1. The light is sort of useful. To be honest, I had been using it in full daylight and hadn’t really even noticed it had the light. But as I was finishing up the other night making a few cuts, it was getting a little less light and I could see a bit with the light. To be honest, I felt that if it was dark enough for the light to be useful, I probably shouldn’t be operating a power saw.
2. The weight. It’s not anywhere near as heavy as the Skil bruiser, but it’s not super light either. I have picked up a lot of circular saws at several stores while looking for a new one. This one is not the lightest, but not the heaviest either. In use, I really don’t notice the weight, but when I’m picking it up out of the box the first time I notice the weight of it.

All in all, I’m happy with the saw and compared to the old skil it’s a lot lighter and easier to use overall, so no regrets at least.


-- No honey, that's not new, I've had that forever......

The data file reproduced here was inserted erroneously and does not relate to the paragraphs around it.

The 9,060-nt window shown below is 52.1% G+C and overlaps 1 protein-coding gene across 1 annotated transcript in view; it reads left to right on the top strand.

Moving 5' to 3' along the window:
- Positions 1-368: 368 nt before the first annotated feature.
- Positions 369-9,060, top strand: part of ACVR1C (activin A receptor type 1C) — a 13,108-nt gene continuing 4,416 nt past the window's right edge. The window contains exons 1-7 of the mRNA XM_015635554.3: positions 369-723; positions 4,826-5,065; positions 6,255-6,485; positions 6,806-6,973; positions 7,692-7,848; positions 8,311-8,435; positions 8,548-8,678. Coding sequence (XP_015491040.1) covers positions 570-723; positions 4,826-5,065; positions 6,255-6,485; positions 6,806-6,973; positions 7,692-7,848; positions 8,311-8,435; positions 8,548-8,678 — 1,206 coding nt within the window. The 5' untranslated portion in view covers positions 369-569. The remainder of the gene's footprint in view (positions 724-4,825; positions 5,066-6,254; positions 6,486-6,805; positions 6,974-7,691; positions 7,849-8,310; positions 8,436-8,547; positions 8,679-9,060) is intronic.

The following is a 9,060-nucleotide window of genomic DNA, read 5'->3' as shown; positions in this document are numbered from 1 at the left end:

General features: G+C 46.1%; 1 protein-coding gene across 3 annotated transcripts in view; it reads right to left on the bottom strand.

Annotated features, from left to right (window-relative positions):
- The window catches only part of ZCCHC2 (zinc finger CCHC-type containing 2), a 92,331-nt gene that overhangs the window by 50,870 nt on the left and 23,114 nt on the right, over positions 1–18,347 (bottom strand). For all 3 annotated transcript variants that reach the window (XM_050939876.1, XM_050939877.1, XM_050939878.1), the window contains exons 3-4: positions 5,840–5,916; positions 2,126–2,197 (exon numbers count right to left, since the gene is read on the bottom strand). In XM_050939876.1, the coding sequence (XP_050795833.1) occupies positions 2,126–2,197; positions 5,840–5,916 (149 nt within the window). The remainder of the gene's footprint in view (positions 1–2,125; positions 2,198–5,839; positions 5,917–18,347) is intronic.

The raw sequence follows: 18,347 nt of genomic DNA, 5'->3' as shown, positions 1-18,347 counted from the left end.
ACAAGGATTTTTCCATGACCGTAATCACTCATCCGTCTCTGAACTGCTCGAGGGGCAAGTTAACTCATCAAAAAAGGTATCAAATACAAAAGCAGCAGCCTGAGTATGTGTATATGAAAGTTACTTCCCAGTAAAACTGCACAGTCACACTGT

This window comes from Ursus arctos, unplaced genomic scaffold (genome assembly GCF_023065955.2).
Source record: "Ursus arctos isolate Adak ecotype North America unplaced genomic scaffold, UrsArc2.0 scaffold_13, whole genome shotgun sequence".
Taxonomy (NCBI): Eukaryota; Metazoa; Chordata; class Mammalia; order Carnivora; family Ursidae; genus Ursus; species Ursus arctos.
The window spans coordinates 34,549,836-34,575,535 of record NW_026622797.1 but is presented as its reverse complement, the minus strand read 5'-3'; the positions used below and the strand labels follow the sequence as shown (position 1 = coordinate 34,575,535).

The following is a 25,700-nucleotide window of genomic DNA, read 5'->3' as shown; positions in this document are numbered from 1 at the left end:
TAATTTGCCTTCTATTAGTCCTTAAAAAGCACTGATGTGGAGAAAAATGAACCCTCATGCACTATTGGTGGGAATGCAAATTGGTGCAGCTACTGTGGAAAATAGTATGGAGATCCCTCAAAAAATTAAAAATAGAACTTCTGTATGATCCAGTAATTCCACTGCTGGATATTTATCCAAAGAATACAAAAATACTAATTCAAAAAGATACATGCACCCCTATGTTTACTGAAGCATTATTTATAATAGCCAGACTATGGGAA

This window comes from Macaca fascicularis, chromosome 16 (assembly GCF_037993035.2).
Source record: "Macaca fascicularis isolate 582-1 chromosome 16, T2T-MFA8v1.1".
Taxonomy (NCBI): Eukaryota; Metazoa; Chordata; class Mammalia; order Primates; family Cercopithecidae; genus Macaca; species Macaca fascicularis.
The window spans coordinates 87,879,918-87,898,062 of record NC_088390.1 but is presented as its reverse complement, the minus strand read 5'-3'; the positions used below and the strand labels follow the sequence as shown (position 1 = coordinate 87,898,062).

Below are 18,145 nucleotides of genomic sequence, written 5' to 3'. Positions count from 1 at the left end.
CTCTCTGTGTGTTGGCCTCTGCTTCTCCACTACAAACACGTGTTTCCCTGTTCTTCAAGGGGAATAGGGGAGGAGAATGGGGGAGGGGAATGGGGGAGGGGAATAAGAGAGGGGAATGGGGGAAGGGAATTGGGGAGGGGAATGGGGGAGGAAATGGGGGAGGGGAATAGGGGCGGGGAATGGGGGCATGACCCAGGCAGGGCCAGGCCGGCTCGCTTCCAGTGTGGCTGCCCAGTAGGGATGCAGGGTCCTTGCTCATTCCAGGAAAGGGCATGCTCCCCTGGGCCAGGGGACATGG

View Mike_D_S's profile


778 posts in 3434 days

4 comments so far

View Holt's profile


280 posts in 3849 days

#1 posted 04-23-2018 11:48 AM

I’ve got the same saw. Bought it when I realized that my old B&D circular saw that I used for general carpentry would not cut straight for love or money. I’m with you point for point. I kind of like the extra space in the case, but having to change the saw settings to close the case is a little annoying. I picked this saw more for it’s base than any other reason. Those pressed steel bases so many of the saws have are just not square to the blade (at least not for long). This saw has a substantial base and is easy to use with a speed square or other “guide”. I use my Festool track saw for breaking down any sheet goods, but this saw does great on all my 2x cutting. I do have a Skill Worm Drive saw, but it is dedicated to a Prazi Beam Cutter. This Makita is a good general purpose side winder with plenty of power. Only real con I see, is the storage for the Allen wrench is not all that secure.

-- ...Specialization is for insects.

View Dustin's profile


707 posts in 1960 days